I think it’s fairly obvious by now that the reason why the EU working time directive, and its application in UK law, was not on Hannan’s list was that it’s so very obviously at the very top of it he hardly thought it actually needed to be mentioned.
The assertion late last week by Kwasi Karteng, Secretary of State for Business Energy and Industrial Strategy, that the government had no plans to dilute workers’ rights was believed by no-one, for reasons not least of all that Kwarteng was co-author, along with a number of other leading representatives in this Vote Leave government (Priti Patel and Dominic Raab among them), of Britannia Unchained. This was a call written back in 2012 for an end to the UK’s ‘bloated state, high taxes and excessive regulation’ and (in)famously described UK workers as:
Among the worst idlers in the world. We work among the lowest hours, we retire early and our productivity is poor.
Karteng’s non-credible denial was rapidly followed yesterday by confirmation in parliament that the government is, indeed, looking at scrapping some EU labour laws, including a ‘relaxing’ of the working time directive. Another lesson in the ‘never trust a Tory’ narrative.
In the midst of a pandemic and post-Brexit uncertainty – is, of course, scrapping workers’ rights can scarcely be much of a priority. Working class families are struggling with huge numbers of issues, including insecurity at work as a result of employment laws failing to keep up with the pace of change in employers’ exploitation of them, while still (in substantial numbers of cases) occupying positions as keyworkers keeping this country going. Furthermore, ‘building back better’ post-Covid-19 requires the sorts of consensus-building exercises and extending involvement to workers’ organisations that, actually, comes as second nature in Europe proper but which is clearly entirely foreign territory to this government. By definition, scrapping workers’ rights does not embody much in the way of consensus building.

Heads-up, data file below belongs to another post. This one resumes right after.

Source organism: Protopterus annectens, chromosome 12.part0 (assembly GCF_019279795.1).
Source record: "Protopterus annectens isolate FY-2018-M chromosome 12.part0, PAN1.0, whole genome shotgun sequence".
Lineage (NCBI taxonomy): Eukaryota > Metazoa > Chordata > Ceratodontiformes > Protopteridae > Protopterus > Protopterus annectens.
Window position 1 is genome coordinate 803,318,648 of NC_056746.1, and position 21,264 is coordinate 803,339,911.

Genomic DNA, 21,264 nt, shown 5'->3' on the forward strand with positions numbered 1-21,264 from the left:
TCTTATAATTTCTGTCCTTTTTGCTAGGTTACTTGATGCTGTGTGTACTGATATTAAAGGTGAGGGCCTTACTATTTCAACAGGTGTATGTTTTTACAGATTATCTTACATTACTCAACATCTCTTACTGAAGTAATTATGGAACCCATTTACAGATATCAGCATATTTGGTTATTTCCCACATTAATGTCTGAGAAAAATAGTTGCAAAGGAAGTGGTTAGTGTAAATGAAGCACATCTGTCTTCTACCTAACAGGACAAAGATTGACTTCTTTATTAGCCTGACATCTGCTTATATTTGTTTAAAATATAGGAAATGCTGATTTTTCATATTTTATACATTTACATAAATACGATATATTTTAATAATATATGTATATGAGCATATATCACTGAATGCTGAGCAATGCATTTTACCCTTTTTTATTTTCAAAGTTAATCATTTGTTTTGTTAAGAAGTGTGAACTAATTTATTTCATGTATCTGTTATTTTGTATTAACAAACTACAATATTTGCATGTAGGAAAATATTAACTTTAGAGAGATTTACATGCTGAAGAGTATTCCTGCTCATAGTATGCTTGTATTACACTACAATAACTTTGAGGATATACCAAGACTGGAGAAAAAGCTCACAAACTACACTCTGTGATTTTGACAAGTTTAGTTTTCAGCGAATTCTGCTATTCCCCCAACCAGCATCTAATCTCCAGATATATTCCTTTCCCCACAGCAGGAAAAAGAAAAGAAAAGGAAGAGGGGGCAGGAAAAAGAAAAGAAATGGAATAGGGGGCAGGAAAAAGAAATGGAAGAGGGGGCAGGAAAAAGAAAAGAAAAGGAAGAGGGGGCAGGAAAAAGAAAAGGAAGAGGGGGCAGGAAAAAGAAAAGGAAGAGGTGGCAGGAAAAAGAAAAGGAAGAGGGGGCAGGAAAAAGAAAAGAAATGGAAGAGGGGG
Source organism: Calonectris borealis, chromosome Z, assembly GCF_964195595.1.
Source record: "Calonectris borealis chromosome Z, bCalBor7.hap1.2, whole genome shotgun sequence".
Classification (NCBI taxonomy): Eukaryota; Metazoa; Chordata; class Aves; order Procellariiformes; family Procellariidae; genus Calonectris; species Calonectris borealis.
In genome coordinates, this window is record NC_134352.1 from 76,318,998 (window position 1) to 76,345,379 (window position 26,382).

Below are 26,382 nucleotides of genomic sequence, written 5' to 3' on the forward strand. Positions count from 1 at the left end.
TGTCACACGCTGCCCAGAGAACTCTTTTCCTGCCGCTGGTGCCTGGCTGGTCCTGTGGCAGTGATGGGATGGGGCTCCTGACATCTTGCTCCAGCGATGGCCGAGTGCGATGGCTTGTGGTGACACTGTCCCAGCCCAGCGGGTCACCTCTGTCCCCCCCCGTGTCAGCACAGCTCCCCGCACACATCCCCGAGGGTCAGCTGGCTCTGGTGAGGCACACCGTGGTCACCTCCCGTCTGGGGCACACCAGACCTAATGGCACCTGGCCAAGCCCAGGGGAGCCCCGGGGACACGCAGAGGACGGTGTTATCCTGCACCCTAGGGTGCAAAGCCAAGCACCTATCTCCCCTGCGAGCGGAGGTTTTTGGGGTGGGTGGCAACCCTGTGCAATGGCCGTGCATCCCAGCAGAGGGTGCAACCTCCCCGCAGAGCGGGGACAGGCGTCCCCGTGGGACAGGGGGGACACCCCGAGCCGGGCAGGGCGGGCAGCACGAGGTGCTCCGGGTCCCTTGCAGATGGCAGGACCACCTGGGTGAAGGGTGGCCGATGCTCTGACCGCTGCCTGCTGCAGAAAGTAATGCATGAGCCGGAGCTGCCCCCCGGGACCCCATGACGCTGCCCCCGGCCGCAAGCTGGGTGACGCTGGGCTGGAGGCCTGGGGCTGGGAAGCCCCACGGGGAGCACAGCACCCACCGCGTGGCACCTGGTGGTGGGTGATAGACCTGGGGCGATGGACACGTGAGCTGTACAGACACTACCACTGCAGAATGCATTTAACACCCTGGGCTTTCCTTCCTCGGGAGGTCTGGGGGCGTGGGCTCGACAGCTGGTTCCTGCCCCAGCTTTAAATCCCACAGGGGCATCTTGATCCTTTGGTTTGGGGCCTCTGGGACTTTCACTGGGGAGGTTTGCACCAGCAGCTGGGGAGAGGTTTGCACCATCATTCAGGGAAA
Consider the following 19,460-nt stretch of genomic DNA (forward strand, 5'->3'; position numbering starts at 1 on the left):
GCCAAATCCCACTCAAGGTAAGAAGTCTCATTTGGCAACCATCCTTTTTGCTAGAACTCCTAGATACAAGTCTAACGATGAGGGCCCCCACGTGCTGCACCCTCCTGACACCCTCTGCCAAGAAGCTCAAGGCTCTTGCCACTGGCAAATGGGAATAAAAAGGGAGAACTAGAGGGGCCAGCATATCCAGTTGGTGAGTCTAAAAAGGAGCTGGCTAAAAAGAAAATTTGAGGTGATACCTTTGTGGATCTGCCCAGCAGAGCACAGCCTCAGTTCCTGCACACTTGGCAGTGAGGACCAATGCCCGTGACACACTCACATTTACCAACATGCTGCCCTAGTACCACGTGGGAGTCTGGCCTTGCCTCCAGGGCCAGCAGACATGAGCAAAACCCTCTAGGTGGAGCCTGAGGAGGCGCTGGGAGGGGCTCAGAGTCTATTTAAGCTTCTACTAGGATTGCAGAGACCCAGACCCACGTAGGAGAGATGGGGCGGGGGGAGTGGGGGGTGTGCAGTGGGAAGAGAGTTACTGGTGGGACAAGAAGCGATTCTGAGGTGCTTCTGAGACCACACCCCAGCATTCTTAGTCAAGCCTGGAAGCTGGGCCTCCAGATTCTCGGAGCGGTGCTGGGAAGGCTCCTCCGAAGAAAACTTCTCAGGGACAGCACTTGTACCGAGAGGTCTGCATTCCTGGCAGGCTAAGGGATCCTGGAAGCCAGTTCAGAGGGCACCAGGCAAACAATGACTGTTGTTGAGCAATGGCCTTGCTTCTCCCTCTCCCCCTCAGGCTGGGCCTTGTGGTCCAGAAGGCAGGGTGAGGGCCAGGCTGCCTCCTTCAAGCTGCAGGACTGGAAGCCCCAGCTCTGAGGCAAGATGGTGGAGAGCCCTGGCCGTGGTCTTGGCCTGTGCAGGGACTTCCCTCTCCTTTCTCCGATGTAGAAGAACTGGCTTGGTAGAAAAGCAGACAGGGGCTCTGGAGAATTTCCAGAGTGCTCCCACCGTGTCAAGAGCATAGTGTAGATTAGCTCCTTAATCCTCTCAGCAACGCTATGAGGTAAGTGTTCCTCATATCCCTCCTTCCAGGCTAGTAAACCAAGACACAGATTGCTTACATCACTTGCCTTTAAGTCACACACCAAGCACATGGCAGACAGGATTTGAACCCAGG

Other than that, however, I wanted to make two (main) points.
Firstly, Karteng points to ‘being struck’ by ‘how many EU countries – I think it’s about 17 or 18 – have essentially opted out of the working time directive’. This is of course rhetorical nonsense: ‘countries’ cannot ‘opt out of the working time directive’ – EU health and safety laws have general application across the EU and are not available on the pick’n’mix counter. (As indeed should social and employment rights not be either, although that is a slightly different argument.) What he does mean is that member states are allowed to deviate from bits of the working time directive where – crucially, but which is frequently forgotten – this is with the agreement of the individual worker (calling to mind here the blanket forms issued to employees, especially new recruits, and where coercion rather than ‘agreement’ has been the keyword). Alternatively, this can be done – other than in the UK – where there is a collective agreement in place. With the specific maximum 48-hour week limit in mind (the working time directive being about much more than just that), there is a qualification which must be met about the protection of the health and safety of workers being guaranteed. This is all covered summarily, and very usefully, in Opting out of the European Working Time Directive, a publication from the European Foundation from 2015 and bits of which Karteng – more probably an adviser – seems to have read.
In particular, pages 4-5 of the document summarise the positions across the then EU. Broadly, it is not possible for workers to opt (or be opted) out of the provisions across Scandinavia, southern and south-eastern Europe (other than Bulgaria) and Ireland; some, limited opt-outs are available across the swathe of central Europe; while broad opt-outs are (or were) the case in the UK, Cyprus, Malta, Estonia and Bulgaria.
Consequently, the number of opt-outs are (surprisingly) not as many as Karteng would like to portray and, actually, they encompass those among the peripheries of the EU. So, it will not be as easy as all that to remove these protections without triggering a response in kind from the EU as regards the tariffs it will be able to impose, under the free trade agreement agreed and signed before Christmas, where the UK departs from EU norms.